Dairy Products Fortified with Probiotics

Project entitled:

Validation Conditions of Viability for Probiotics in Dairy Products

Denis Roy, Daniel St-Gelais, Gisèle Lapointe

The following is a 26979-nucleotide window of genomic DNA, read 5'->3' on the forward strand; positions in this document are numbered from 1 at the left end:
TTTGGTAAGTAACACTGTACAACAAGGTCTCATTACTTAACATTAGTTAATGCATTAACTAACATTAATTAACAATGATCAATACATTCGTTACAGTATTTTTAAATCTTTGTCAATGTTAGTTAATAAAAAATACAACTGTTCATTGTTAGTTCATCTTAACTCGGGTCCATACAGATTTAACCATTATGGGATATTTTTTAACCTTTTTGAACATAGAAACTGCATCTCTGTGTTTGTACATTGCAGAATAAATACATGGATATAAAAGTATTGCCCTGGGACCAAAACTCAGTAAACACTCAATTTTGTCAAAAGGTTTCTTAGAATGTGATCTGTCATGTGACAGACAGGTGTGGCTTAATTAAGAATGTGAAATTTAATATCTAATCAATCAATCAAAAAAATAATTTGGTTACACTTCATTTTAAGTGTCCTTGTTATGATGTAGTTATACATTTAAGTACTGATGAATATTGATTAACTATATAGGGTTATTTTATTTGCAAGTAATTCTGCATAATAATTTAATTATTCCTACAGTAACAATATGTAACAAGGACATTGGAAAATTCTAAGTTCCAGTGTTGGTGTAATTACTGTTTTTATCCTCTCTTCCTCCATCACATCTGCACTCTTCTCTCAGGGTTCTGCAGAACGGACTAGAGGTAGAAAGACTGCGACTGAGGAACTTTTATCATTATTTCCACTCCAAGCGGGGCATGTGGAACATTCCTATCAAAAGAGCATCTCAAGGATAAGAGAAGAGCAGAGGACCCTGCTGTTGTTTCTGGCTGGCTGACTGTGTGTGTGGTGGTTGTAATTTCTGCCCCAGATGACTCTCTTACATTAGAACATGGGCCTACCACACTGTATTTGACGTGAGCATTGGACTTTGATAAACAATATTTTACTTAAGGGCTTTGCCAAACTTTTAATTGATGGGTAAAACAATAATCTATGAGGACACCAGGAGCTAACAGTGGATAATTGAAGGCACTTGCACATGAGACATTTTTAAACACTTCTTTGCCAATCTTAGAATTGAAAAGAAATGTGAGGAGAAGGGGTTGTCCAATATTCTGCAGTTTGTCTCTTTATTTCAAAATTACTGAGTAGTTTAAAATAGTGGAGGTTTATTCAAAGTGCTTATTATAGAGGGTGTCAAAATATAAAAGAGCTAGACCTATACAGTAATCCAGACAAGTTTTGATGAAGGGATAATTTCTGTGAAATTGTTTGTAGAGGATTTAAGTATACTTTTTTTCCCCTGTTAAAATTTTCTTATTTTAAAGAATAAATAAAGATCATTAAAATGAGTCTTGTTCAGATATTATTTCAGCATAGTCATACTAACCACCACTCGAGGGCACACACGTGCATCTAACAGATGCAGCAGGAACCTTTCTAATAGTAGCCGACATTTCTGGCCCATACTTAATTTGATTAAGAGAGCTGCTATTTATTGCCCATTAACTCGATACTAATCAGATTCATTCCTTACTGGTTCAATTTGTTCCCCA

Developing products to maintain the viability and activity of probiotic bacteria is a genuine technological challenge for manufacturers who wish to market functional foods. Cheese has advantages such as higher pH, a denser matrix and a higher fat content that can increase the likelihood that probiotic bacteria will survive the production and ripening process as well as transit through a human stomach. The main goal of this project is to determine the conditions in which the functional properties of probiotics in cheese can be made and kept viable. A model curd reproducing an environment similar to that found in Cheddar cheese was used to assess the combined effects of pH, salt/moisture percentage and ripening temperature on the survival and growth of various commercial probiotics during the aging of Cheddar. The viability of the Bifidobacterium animalis ssp. lactis BB-12 and Lactobacillus rhamnosus GR–1 strains on their own as well as in co-culture was determined in the context of a Cheddar manufacturing process and during the 12-week ripening of the cheese at 4°C and 8°C. The viability of probiotic bacteria in cheese was also assessed using two quantification methods: the classic method of counting on a light box and the molecular method known as qPCR/PMA. The results provided a better understanding of the factors that affect the viability and activity of probiotic bacteria in cheese as well as the development of molecular tools dairy processors can use to determine the viability of probiotic strains and ferments and to perform strain typing.